Ancestral Roofs

"In Praise of Older Buildings"

Monday, July 1, 2019

Amazing Grace

English Baroque architect Nicholas Hawksmoor has gotten a bad rap. His name conjures dark associations, probably due to his predilection for pagan symbols. One account dubs him a "poster boy for occultists, studious goths and historical conspiracy theorists...and 'the devil's architect.' (The Guardian, Sept. 26, 2006) There's an occult psychogeography that looks at his London churches - in a way I never will. Problem was, his lovely Christ Church, Spitalfields became associated with that nasty Jack the Ripper business, and that was that. Unless you follow the above link, and find the whole matter more dark and convoluted than my version. Then the esteemed London scholar Peter Ackroyd penned that bit of mischief, his murder mystery Hawksmoor. And there's more, but I'll let you read the Guardian article.

Pastor John Newton, reformed slave ship owner,
wrote Amazing Grace
Because I want to talk about this church. I've always wanted to see it, dramatic and idiosyncratic, yet when it appeared I was gob-smacked. Saint Mary Woolnoth, opened 1727. Today the church is dominated by newer larger structures (have a look around the Lombard Street neighbourhood), but when Hawksmoor was commissioned, he had open space to work with, older buildings having been demolished around it. This construction formed part of a plan to build 50 new churches, continuing on from the work of Christopher Wren, building 51 to replace the Gothic parish churches destroyed in the Great Fire of 1666.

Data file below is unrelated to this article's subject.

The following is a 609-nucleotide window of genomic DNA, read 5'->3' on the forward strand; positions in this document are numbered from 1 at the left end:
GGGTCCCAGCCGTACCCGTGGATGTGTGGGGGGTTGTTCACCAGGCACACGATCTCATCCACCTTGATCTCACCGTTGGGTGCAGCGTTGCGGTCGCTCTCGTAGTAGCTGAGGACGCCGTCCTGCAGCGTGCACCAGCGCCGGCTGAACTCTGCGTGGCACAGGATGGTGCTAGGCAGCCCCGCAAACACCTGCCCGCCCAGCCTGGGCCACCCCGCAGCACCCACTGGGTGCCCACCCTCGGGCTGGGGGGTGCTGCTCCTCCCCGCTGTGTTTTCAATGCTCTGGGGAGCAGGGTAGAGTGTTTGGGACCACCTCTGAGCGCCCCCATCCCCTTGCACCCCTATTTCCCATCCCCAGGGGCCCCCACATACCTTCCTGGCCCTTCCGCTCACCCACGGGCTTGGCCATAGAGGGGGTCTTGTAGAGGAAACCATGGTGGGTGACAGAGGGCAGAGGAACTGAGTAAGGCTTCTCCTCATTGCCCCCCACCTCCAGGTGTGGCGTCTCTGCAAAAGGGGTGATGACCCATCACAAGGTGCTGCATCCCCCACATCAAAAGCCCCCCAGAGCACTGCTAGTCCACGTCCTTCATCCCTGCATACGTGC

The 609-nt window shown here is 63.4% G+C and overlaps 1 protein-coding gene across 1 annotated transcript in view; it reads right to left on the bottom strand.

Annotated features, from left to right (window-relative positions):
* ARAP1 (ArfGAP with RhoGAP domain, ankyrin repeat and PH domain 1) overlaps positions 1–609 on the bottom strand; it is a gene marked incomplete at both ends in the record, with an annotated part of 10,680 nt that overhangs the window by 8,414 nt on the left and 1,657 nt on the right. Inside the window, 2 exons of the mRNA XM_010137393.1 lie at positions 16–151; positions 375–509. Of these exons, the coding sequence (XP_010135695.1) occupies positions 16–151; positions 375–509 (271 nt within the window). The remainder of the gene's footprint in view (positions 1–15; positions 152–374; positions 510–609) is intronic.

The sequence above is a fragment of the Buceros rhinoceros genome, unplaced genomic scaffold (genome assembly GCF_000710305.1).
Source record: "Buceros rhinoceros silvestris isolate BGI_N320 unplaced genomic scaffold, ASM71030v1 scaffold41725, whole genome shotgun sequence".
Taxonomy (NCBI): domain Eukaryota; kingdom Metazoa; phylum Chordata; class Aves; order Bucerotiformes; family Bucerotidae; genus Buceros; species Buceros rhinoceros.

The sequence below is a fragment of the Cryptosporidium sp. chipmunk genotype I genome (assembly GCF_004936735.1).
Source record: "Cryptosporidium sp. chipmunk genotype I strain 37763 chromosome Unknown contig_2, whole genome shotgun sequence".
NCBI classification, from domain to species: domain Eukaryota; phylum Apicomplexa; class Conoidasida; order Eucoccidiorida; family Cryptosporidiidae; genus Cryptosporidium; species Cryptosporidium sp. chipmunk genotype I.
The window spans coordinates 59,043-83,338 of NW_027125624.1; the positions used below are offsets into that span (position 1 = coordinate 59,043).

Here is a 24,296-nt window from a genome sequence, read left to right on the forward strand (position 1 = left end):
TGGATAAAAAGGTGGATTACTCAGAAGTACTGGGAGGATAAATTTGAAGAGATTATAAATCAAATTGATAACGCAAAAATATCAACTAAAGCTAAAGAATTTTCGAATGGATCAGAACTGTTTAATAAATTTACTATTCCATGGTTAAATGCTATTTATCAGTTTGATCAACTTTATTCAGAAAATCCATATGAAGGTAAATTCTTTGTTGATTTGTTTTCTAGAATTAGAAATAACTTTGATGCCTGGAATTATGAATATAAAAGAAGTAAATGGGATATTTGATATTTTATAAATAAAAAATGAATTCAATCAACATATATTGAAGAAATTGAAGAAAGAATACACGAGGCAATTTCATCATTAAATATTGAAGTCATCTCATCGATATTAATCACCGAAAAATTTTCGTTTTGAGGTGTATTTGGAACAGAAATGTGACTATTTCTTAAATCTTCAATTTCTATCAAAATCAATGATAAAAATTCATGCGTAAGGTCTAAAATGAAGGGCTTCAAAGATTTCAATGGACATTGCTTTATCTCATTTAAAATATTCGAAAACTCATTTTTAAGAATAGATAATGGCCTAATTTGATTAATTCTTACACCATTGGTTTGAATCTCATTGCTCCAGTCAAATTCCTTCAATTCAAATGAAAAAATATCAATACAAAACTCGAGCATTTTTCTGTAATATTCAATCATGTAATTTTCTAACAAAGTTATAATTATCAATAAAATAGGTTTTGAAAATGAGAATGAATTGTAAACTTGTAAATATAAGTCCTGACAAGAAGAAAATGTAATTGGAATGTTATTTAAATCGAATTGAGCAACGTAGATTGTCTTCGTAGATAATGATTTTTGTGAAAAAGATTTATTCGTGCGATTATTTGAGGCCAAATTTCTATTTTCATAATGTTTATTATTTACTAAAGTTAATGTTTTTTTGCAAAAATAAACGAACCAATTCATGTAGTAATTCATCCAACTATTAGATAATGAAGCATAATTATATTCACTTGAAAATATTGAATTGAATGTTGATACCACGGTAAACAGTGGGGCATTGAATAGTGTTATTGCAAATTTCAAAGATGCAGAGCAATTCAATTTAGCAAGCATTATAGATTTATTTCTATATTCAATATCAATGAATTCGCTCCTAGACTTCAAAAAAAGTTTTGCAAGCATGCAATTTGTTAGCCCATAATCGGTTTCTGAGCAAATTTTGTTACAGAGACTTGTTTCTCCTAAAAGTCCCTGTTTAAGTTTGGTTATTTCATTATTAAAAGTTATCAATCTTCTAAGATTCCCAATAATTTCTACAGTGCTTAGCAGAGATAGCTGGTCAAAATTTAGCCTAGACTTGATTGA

The facade looms ominously above Lombard Street, the Baroque drama of the deeply channeled masonry facade out of harmony with the Classical serenity of the smooth flat-topped turrets. The classical bits - Corinthians columns, round-arches and parapet strike a different note somehow. The side view shows the facade to be a kind of false front. I've looked for descriptions of the church, to help me with this one, but haven't managed. So you'll have to content yourself with my baffled admiration.

Or visit Victor Keegan's outstanding blog London My London, for his take on St. Mary Woolnoth. I will certainly be back.
the only City church to escape WWII damage
I read somewhere

before 1900 builders removed the crypt and
installed an Underground station
Hawksmoor was apprenticed to Christopher Wren at age 18, and in the opinion of some, outshone his master. Here's a great article about these two giants of Baroque architecture in England. Hawksmoor went on to work with Baroque (think Blenheim Palace) John Vanbrugh. His name will come up again, when I reminisce about the buildings of Greenwich.

Compromise - note the Starbucks built into the wall?